The title alone captured my attention when I first read about the highly acclaimed novel, All the Light We Cannot See. The title aptly captures the parallel stories of orphan boy Werner and blind Marie-Laure. The two children grow up in the face of World War II and their paths meet briefly, each of them impacting the other.
Lyrical prose, a stirring story, a hidden jewel. It didn’t take long for the story to grab me and not let go. Anthony Doerr’s writing is some of the most exquisite I’ve ever read. The characters captured my heart and imagination. Moving back and forth in time the narrative switches between Werner and Marie-Laure’s stories until the climatic moment when their lives collide.
I loved how Doerr weaves other famous pieces of art into his story. Twenty Thousand Leagues Under the Sea is an important “story within a story” that mirrors the action, to some degree, of his characters. Marie-Laure reads the novel throughout her World War II years, and the climax of Twenty Thousand Leagues parallels the climax in All the Light We Cannot See. Also, Marie-Laure’s great-uncle plays Clair de Lune for a few minutes over the illegal wireless after transmitting some numbers to the French resistance. After her great-uncle is no longer able to transmit over the wireless, Marie-Laure starts reading Twenty Thousand Leagues over the wireless instead. The music and story serve as an encouragement and inspiration to survive for a trapped Werner and his comrade.
Clair de Lune and Twenty Thousand Leagues Under the Sea are used as means of fighting the darkness and despair for Marie-Laure and her great-uncle. They might seem odd choices, but they push back against the night with their beauty. They remind people of a life worth living. All the Light We Cannot See reminded me of the story of Vedran Smailovic, the “Cellist of Sarajevo,” who in an act of defiance played his cello for 22 days on the site of a mortar blast in memory of the 22 civilians it killed. It reminded me how art can inspire, fight, and be a light against darkness.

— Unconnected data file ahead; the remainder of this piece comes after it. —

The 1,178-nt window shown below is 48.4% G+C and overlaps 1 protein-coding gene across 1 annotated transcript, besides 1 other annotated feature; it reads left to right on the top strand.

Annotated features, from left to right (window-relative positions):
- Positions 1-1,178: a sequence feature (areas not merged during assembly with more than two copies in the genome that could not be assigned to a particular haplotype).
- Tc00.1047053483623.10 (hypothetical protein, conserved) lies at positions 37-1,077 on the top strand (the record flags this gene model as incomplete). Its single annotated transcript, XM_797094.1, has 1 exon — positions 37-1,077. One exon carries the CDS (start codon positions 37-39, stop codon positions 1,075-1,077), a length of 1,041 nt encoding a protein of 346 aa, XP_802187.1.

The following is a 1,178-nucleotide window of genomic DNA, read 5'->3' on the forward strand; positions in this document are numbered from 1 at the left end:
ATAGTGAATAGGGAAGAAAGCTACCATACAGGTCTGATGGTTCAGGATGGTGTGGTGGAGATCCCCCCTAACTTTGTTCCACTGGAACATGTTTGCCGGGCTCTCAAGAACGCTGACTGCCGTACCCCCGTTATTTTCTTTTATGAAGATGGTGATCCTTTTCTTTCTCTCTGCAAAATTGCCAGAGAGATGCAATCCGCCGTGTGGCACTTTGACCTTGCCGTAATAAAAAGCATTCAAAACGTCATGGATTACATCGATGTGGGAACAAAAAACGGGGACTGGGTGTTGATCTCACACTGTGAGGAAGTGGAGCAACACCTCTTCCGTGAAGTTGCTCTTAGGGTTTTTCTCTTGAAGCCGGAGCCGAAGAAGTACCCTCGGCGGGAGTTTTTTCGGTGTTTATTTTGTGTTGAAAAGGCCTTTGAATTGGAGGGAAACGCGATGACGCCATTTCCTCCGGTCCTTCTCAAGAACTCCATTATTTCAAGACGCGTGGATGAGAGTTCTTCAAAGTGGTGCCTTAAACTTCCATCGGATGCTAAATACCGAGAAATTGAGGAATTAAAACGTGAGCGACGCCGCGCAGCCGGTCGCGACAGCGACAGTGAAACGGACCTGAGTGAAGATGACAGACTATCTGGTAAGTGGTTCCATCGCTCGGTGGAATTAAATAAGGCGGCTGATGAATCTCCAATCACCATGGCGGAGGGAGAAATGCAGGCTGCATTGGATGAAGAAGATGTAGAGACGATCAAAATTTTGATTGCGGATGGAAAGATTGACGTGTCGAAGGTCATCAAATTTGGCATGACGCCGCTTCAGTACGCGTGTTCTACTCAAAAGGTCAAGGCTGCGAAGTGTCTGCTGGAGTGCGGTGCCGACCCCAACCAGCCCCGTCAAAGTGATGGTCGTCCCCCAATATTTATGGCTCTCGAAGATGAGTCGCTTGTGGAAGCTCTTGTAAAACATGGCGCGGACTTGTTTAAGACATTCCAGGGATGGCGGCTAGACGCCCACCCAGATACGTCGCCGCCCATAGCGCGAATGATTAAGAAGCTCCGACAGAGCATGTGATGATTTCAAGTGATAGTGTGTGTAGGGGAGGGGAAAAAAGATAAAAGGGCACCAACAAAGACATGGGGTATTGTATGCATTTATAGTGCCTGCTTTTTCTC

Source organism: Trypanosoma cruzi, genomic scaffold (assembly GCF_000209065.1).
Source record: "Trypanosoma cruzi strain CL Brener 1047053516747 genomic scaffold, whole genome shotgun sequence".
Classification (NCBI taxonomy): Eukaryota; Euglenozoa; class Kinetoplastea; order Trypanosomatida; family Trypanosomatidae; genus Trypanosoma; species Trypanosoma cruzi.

The story of the “Cellist of Sarajevo” also inspired Sara Groves’ song Why it Matters. And I think it captures the spirit of at least one message contained within All the Light We Cannot See: that we all have a choice to dissent participating in darkness, that we can instead spread light, even if doing so seem very small and insignificant.
Sit with me and tell me once again
Of the story that’s been told us
Of the power that will hold us
Of the beauty, of the beauty
Why it matters
Speak to me until I understand
Why our thinking and creating
Why our efforts of narrating
About the beauty, of the beauty
And why it matters
Like the statue in the park
Of this war torn town
And it’s protest of the darkness
And the chaos all around
With its beauty, how it matters
How it matters
Show me the love that never fails
The compassion and attention
Midst confusion and dissention
Like small ramparts for the soul
How it matters
Like a single cup of water
How it matters
Why it Matters, -Sara Groves
For those of you who read All the Light We Cannot See, what did you think?